6.7.4. Example interrupt handlers in assembly language

Interrupt handlers are often written in assembly language to ensure that they execute quickly. The following sections give some examples:

Single-channel DMA transfer

Example 6.16 shows an interrupt handler that performs interrupt driven I/O to memory transfers (soft DMA). The code is an FIQ handler. It uses the banked FIQ registers to maintain state between interrupts. This code is best situated at location 0x1C.

In the example code:

r8

Points to the base address of the I/O device that data is read from.

IOData

Is the offset from the base address to the 32-bit data register that is read. Reading this register clears the interrupt.

r9

Points to the memory location to where that data is being transferred.

r10

Points to the last address to transfer to.

The entire sequence for handling a normal transfer is four instructions. Code situated after the conditional return is used to signal that the transfer is complete.

Example 6.16. FIQ handler

    LDR     r11, [r8, #IOData]     ; Load port data from the IO device.
    STR     r11, [r9], #4          ; Store it to memory: update the pointer.
    CMP     r9, r10                ; Reached the end ?
    SUBLSS  pc, lr, #4             ; No, so return.
                                   ; Insert transfer complete
                                   ; code here.

Byte transfers can be made by replacing the load instructions with load byte instructions. Transfers from memory to an I/O device are made by swapping the addressing modes between the load instruction and the store instruction.

Dual-channel DMA transfer

Example 6.17 is similar to Example 6.16, except that there are two channels being handled. The code is an FIQ handler. It uses the banked FIQ registers to maintain state between interrupts. It is best situated at location 0x1c.

In the example code:

r8

Points to the base address of the I/O device from which data is read.

IOStat

Is the offset from the base address to a register indicating which of two ports caused the interrupt.

IOPort1Active

Is a bit mask indicating if the first port caused the interrupt (otherwise it is assumed that the second port caused the interrupt).

IOPort1, IOPort2

Are offsets to the two data registers to be read. Reading a data register clears the interrupt for the corresponding port.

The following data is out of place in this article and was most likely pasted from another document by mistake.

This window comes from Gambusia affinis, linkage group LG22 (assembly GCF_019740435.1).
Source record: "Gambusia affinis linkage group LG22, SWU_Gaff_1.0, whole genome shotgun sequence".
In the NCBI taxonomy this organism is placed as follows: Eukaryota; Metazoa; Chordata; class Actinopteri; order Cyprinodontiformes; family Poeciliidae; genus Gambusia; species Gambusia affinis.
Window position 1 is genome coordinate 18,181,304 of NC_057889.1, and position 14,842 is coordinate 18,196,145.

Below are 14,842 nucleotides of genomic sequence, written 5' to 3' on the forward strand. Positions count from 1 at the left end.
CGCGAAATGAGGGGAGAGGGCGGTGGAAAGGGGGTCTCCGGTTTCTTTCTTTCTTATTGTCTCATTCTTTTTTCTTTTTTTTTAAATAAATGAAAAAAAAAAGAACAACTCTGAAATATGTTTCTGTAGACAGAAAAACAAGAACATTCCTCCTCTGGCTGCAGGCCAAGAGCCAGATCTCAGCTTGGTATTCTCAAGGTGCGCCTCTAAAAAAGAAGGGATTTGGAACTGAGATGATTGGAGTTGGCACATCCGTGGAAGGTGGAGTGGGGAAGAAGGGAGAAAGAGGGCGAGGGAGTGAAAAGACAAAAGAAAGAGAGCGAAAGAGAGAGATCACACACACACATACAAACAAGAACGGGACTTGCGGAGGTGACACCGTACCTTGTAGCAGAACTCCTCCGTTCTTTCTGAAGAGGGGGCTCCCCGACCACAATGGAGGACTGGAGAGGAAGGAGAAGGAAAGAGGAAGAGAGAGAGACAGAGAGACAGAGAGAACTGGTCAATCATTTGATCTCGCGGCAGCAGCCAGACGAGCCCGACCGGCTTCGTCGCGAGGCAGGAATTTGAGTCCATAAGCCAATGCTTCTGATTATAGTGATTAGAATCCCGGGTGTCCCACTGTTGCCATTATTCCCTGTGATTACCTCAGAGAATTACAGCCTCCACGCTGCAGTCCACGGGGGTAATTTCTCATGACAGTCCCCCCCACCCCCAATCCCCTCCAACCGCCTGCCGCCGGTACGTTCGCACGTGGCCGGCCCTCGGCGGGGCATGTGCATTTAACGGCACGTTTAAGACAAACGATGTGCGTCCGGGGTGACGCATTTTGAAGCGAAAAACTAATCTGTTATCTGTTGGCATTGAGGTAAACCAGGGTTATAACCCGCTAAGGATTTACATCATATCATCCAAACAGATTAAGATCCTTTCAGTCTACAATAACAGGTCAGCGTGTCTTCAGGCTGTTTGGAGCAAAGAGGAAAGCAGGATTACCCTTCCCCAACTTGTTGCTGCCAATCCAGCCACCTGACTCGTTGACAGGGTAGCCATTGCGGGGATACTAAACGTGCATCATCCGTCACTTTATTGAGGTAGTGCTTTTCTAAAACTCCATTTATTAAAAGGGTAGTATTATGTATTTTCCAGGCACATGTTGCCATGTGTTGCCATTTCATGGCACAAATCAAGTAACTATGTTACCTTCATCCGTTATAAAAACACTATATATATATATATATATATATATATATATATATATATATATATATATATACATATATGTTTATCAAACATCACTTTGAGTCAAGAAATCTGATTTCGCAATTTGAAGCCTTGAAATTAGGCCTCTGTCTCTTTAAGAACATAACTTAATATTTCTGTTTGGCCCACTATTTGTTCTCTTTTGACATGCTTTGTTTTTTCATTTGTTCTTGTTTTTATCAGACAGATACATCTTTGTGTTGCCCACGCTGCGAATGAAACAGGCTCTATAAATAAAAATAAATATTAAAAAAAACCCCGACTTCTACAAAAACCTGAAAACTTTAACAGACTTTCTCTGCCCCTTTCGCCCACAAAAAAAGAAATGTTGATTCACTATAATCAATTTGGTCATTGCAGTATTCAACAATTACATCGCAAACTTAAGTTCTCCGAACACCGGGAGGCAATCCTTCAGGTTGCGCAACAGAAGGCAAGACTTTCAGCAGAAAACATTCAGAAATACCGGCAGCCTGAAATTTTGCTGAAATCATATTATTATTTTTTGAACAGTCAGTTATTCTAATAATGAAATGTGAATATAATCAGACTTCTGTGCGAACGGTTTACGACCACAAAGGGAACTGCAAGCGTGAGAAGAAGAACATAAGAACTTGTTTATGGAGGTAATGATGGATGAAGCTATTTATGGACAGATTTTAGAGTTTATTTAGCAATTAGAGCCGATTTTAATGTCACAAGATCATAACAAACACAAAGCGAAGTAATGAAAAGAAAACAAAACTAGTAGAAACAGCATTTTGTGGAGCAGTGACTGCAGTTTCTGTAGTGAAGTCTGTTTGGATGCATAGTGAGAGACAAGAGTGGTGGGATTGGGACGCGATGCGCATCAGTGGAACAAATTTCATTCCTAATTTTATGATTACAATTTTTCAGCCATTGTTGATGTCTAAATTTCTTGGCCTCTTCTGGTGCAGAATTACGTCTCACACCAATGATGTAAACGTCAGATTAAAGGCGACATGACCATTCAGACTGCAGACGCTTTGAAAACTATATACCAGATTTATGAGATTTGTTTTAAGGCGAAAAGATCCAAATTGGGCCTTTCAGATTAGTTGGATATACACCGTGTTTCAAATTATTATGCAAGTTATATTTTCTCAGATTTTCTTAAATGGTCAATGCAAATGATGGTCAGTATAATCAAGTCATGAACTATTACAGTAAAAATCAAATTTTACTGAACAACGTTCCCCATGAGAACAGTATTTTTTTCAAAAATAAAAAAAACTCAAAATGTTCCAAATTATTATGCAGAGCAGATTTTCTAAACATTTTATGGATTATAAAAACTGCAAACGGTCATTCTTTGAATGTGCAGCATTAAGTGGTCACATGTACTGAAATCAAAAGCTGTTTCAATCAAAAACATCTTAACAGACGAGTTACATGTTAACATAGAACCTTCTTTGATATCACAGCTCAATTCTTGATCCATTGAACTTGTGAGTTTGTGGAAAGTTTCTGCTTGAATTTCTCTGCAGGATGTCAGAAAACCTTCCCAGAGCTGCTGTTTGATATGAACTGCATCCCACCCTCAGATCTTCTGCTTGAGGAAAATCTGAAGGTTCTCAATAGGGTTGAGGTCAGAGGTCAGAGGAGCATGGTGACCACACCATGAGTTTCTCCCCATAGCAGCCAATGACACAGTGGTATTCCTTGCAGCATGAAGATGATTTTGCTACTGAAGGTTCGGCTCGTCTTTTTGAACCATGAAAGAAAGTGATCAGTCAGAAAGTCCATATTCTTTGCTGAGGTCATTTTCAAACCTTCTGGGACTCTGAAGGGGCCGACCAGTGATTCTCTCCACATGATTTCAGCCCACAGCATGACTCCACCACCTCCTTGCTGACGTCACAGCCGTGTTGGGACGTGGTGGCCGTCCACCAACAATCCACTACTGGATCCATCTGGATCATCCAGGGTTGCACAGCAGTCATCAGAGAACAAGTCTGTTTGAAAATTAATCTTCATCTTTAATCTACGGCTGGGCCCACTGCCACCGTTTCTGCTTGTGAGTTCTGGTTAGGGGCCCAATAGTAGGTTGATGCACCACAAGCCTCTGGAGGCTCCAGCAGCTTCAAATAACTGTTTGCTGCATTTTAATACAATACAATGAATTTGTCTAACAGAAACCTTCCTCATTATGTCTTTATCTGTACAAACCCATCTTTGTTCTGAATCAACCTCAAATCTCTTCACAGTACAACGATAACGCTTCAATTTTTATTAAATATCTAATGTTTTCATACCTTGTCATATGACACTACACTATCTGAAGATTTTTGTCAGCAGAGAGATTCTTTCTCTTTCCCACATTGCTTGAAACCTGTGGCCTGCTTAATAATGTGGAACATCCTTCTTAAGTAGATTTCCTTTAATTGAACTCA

r9

Points to the memory location to which data from the first port is being transferred.

r10

Points to the memory location to which data from the second port is being transferred.

r11, r12

Point to the last address to transfer to (r11 for the first port, r12 for the second).

The entire sequence to handle a normal transfer takes nine instructions. Code situated after the conditional return is used to signal that the transfer is complete.

Example 6.17. FIQ handler

    LDR     r13, [r8, #IOStat]      ; Load status register to find which port
                                    ; caused the interrupt.
    TST     r13, #IOPort1Active
    LDREQ   r13, [r8, #IOPort1]     ; Load port 1 data.
    LDRNE   r13, [r8, #IOPort2]     ; Load port 2 data.
    STREQ   r13, [r9], #4           ; Store to buffer 1.
    STRNE   r13, [r10], #4          ; Store to buffer 2.
    CMP     r9, r11                 ; Reached the end?
    CMPLE   r10, r12                ; On either channel?
    SUBNES  pc, lr, #4              ; Return
                            ; Insert transfer complete code here.

Byte transfers can be made by replacing the load instructions with load byte instructions. Transfers from memory to an I/O device are made by swapping the addressing modes between the conditional load instructions and the conditional store instructions.

Interrupt prioritization

Example 6.18 dispatches up to 32 interrupt sources to their appropriate handler routines. Because it is designed for use with the normal interrupt vector (IRQ), it is branched to from location 0x18.

External hardware is used to prioritize the interrupt and present the high-priority active interrupt in an I/O register.

In the example code:

IntBase

Holds the base address of the interrupt controller.

IntLevel

Holds the offset of the register containing the highest-priority active interrupt.

r13